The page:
WASHINGTON (Alliance News) - Gold futures ended higher on Thursday, on its safe haven appeal with investors keeping away from the riskier equity assets, tracking declining US and European markets, even as the situation in Ukraine worsened.
US stocks continued to trend lower on escalating tensions between Ukraine and Russia, with the S&P 500 falling back from 2,000 and likely to end a three-day gain, despite the encouraging news on the economy,
Most European markets ended lower after some disappointing eurozone economic confidence data, with Germany's unemployment rising unexpectedly in August. Most Asian markets also ended lower today.
Nevertheless, gains of the the precious metal were somewhat limited with the dollar trending higher against a basket of some select currencies, after some upbeat data showed the US economy to have expanded faster during the second quarter than previously estimated.
Revised figures from the US Commerce Department showed Gross Domestic Product, a broad measure of economic activity, rose by 4.2% in the April-to-June period. Economists expected second quarter GDP growth to hold steady with the estimate of 4.0% released last month.
Meanwhile, the turmoil in Ukraine continued to be the center of focus after President Petro Poroshenko on Thursday said Russian troops had been sent into his country and called for an urgent meeting of the United Nations Security Council and the European Council to discuss the issue.
Gold for December delivery, the most actively traded contract, gained USD7.00 or 0.5% to close at USD1,290.40 an ounce on the Comex division of the New York Mercantile Exchange on Thursday.
Gold for December delivery scaled an intraday high of USD1,297.60 and a low of USD1,283.00 an ounce.
On Wednesday, gold futures ended lower with little or no economic cues for direction.
Holdings of SPDR Gold Trust, the world's largest gold-backed exchange-traded fund, remained unchanged at 795.60 on Thursday from its previous close of 797.09 tons.
The dollar index, which tracks the US unit against six major currencies, traded at 82.52 on Wednesday, up from its previous close of 82.47 late Wednesday in North American trade. The dollar scaled a high of 82.59 intraday and a low of 82.62.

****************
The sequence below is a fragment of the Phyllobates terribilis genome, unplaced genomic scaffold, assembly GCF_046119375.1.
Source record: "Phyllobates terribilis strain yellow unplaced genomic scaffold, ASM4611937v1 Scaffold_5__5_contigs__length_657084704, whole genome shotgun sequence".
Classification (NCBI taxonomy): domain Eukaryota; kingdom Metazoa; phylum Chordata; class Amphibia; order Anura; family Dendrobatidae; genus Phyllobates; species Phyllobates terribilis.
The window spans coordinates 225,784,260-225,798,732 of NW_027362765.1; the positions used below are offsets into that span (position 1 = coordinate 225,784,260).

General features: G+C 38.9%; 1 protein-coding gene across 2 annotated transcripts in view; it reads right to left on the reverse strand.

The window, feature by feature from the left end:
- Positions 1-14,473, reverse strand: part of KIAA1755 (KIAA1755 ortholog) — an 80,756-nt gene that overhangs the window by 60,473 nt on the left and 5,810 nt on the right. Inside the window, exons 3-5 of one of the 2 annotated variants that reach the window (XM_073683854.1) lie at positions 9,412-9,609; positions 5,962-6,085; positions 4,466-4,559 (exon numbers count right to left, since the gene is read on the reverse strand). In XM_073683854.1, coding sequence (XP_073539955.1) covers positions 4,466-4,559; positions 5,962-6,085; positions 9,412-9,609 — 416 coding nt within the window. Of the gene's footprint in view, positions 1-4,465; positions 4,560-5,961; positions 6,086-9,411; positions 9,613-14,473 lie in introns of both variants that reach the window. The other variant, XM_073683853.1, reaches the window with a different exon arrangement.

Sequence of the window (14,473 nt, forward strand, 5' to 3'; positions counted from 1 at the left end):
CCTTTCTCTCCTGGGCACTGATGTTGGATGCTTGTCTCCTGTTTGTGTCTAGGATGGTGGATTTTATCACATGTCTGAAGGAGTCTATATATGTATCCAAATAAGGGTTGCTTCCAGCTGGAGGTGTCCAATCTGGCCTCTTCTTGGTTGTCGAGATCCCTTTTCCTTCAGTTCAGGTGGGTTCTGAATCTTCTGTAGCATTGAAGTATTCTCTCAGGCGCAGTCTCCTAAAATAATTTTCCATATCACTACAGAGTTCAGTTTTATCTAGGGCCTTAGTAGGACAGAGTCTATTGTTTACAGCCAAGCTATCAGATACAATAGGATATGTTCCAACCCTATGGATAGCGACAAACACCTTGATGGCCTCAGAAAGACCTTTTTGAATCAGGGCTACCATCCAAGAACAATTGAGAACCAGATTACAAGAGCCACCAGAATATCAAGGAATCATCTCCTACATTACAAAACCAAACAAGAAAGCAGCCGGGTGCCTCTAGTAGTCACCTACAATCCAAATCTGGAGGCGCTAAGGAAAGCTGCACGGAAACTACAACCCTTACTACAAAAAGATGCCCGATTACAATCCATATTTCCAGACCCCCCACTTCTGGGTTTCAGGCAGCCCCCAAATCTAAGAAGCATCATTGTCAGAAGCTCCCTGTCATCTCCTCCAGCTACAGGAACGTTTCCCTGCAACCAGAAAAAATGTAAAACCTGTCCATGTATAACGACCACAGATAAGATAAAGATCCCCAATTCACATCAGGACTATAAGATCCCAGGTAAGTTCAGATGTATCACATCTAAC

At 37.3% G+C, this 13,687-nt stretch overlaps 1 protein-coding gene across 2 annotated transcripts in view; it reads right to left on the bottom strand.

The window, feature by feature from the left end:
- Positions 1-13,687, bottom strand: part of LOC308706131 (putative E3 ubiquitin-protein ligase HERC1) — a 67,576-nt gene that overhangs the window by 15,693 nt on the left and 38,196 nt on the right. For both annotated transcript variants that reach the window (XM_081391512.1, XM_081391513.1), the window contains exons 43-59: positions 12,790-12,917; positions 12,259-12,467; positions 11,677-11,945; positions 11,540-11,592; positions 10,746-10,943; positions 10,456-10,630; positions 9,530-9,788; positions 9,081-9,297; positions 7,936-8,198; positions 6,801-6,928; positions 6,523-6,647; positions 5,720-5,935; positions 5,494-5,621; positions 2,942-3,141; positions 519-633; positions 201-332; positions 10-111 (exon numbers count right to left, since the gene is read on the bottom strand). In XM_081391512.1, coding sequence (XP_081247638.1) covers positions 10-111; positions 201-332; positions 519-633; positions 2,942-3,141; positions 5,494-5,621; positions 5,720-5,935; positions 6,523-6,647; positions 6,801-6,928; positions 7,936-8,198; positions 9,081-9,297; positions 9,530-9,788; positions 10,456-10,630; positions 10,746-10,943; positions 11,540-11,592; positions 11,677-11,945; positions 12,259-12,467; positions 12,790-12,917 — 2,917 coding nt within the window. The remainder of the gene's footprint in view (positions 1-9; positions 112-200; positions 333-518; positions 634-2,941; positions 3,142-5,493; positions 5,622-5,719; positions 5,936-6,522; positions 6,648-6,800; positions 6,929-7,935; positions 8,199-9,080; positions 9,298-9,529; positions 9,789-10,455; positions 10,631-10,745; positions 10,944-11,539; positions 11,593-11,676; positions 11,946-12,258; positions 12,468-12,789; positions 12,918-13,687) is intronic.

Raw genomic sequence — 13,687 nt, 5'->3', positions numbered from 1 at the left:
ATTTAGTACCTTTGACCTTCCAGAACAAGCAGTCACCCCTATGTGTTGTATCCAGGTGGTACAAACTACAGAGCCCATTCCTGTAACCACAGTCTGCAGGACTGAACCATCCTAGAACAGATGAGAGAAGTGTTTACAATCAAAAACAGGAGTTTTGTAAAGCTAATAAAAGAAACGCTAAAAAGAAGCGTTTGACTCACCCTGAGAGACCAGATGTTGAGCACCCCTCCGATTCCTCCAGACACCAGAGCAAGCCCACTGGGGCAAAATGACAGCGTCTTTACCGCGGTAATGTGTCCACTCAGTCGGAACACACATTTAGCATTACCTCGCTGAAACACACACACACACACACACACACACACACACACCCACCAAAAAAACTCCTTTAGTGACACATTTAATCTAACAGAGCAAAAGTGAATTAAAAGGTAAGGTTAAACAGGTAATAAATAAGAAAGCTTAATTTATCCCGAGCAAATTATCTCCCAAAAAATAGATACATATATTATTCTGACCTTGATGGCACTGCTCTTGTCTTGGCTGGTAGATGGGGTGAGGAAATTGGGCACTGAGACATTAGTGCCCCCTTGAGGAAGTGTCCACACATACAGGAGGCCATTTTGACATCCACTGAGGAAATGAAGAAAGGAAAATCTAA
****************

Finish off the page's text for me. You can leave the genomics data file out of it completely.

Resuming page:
The euro trended lower against the dollar at USD1.3185 on Thursday, as compared to its previous close of USD1.3193 late Wednesday in North American trade. The euro scaled a high of USD1.3220 intraday and a low of USD1.3160. In economic news from the US, pending home sales in rebounded in July due to some low interest rates and confidence in the US economic recovery, according to the National Association of Realtors. NAR's Pending Home Sales Index climbed 3.3% to 105.9 in July from 102.5 in June. Despite having now risen in four of the last five months, pending home sales remain 2.3% below July 2013.
Meanwhile, the number of people filing claims for first-time unemployment benefits in the US remained below the key 300,000 mark for a second consecutive week, a good sign for job growth.
A US Department of Labor report showed initial jobless claims, a key gauge of layoff activity, came in at 298,000 for the week ended August 22. This was down 1,000 compared to the previous week's revised total of 299,000. Economists expected initial claims at 300,000, compared to the 298,000 originally reported for the previous week.
From Europe, eurozone economic confidence weakened more-than-expected in August to its lowest level in eight months, underscoring rising pessimism amid heightened geopolitical tensions and stagnating economic recovery. The index dropped to 100.6 in August, the lowest score since December, from 102.1 in July, the European Commission said Thursday.
Meanwhile, Germany's inflation in August held steady at its lowest level in four-and-a-half years, preliminary figures from the statistical office Destatis showed Thursday. The consumer price index rose 0.8% year-on-year, same as in July and in line with economists' expectations. The figure was the lowest since February 2010.